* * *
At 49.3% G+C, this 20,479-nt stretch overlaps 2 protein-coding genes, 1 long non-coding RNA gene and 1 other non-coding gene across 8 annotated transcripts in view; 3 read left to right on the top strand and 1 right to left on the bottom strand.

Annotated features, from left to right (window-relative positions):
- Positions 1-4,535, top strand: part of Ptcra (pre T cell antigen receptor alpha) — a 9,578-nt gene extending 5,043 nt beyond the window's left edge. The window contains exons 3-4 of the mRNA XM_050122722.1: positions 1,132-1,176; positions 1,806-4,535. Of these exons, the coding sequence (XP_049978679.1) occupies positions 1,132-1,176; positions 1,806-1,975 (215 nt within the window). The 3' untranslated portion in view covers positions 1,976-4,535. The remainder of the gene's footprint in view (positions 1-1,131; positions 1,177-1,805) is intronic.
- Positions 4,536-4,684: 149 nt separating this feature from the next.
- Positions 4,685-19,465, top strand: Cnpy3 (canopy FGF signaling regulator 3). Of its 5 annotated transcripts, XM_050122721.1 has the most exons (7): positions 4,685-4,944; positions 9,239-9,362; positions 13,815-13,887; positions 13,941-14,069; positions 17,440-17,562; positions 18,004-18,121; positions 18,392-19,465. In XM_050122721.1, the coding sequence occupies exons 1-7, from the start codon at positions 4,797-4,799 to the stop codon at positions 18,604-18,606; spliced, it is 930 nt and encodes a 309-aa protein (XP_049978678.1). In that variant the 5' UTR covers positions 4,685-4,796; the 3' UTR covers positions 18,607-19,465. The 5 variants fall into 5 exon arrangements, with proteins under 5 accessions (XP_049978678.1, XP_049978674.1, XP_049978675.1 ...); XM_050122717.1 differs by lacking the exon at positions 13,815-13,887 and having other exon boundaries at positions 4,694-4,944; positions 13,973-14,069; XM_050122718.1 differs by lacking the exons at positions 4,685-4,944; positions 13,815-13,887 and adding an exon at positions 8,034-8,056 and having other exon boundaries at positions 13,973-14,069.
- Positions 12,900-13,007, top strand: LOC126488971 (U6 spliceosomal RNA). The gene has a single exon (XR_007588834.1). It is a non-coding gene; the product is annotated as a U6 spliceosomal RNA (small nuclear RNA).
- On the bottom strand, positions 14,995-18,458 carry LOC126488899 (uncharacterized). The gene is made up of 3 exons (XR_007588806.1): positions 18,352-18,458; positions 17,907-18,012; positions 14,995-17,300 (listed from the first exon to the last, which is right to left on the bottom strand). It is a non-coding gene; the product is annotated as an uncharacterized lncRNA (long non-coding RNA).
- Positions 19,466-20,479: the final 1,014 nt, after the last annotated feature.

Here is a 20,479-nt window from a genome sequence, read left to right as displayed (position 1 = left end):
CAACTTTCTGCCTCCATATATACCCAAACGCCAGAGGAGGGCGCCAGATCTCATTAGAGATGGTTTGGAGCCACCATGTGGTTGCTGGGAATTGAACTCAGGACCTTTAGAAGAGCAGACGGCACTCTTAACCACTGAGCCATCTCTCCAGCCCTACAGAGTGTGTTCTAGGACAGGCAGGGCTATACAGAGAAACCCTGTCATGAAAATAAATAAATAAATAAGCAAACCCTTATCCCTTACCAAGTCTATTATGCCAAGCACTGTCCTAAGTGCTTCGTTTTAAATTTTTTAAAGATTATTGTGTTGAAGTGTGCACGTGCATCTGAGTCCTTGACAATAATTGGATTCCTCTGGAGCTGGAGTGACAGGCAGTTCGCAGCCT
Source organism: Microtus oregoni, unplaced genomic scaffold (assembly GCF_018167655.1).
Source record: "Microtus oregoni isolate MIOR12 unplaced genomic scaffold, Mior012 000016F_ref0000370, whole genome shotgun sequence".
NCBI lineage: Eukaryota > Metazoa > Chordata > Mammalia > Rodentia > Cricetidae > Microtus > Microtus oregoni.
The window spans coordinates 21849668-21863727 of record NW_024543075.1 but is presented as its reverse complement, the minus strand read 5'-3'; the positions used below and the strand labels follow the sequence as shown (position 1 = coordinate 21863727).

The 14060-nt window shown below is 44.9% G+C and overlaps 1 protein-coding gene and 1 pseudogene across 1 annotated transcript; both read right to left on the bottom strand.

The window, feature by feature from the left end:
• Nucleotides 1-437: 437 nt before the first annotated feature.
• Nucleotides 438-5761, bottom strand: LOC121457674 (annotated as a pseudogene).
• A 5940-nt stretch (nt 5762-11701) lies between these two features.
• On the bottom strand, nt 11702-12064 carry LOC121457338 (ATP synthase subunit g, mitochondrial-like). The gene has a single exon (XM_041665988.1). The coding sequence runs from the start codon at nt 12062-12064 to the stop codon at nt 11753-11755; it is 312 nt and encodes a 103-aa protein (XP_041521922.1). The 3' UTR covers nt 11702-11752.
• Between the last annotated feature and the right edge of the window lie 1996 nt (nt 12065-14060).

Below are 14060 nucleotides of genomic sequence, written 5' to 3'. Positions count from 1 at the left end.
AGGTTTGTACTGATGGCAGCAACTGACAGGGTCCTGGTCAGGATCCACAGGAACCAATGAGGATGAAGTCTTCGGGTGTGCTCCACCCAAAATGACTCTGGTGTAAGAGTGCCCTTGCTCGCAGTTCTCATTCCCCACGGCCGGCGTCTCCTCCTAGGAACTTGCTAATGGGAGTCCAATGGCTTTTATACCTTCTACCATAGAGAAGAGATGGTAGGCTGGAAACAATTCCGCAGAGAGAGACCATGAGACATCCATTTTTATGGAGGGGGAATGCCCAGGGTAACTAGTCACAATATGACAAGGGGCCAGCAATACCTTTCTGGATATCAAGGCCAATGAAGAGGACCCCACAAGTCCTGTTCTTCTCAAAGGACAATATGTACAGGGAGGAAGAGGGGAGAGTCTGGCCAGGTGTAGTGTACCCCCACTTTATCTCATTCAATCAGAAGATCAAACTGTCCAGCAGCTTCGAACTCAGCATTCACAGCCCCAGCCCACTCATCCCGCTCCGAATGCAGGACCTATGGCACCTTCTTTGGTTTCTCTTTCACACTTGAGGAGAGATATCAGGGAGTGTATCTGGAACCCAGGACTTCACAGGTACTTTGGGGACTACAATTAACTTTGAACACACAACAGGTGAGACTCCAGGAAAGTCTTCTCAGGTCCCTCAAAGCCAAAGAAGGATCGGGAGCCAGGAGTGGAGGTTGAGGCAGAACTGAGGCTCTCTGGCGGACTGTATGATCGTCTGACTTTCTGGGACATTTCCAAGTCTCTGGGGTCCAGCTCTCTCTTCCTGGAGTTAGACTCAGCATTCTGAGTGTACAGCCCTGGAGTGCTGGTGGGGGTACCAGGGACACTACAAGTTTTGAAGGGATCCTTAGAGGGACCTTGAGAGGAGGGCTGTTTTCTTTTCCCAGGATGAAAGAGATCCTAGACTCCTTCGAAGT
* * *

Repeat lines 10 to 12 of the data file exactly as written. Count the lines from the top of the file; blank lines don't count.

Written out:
CAACTTTCTGCCTCCATATATACCCAAACGCCAGAGGAGGGCGCCAGATCTCATTAGAGATGGTTTGGAGCCACCATGTGGTTGCTGGGAATTGAACTCAGGACCTTTAGAAGAGCAGACGGCACTCTTAACCACTGAGCCATCTCTCCAGCCCTACAGAGTGTGTTCTAGGACAGGCAGGGCTATACAGAGAAACCCTGTCATGAAAATAAATAAATAAATAAGCAAACCCTTATCCCTTACCAAGTCTATTATGCCAAGCACTGTCCTAAGTGCTTCGTTTTAAATTTTTTAAAGATTATTGTGTTGAAGTGTGCACGTGCATCTGAGTCCTTGACAATAATTGGATTCCTCTGGAGCTGGAGTGACAGGCAGTTCGCAGCCT
Source organism: Microtus oregoni, unplaced genomic scaffold (assembly GCF_018167655.1).
Source record: "Microtus oregoni isolate MIOR12 unplaced genomic scaffold, Mior012 000016F_ref0000370, whole genome shotgun sequence".